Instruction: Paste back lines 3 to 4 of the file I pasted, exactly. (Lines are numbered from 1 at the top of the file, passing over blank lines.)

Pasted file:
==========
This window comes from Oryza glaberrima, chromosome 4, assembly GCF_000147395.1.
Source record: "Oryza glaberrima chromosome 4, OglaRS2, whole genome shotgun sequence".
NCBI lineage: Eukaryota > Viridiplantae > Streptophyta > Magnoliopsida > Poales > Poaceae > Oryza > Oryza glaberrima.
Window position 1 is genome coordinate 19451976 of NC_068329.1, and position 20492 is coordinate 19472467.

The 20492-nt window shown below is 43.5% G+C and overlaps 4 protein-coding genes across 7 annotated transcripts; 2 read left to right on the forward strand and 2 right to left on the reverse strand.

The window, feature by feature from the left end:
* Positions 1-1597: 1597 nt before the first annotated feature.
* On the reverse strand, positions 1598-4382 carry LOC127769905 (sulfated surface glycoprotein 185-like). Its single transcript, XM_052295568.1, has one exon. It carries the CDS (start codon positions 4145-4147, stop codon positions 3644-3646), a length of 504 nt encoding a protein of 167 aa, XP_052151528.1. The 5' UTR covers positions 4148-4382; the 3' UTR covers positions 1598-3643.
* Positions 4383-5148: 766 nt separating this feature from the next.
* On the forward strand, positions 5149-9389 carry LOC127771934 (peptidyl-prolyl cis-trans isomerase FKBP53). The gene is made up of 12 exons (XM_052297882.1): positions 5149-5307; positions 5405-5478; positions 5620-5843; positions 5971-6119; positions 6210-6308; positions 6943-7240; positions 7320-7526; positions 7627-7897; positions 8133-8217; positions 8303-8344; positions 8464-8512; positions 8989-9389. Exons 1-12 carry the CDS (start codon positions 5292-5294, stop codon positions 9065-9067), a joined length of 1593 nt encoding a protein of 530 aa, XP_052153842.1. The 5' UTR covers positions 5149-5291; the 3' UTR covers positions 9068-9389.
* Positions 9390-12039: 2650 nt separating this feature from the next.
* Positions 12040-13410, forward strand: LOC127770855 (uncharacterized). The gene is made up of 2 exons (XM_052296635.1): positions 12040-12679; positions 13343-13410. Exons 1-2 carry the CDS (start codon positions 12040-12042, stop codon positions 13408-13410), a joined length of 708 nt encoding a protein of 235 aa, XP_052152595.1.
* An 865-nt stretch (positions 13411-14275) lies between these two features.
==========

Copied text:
NCBI lineage: Eukaryota > Viridiplantae > Streptophyta > Magnoliopsida > Poales > Poaceae > Oryza > Oryza glaberrima.
Window position 1 is genome coordinate 19451976 of NC_068329.1, and position 20492 is coordinate 19472467.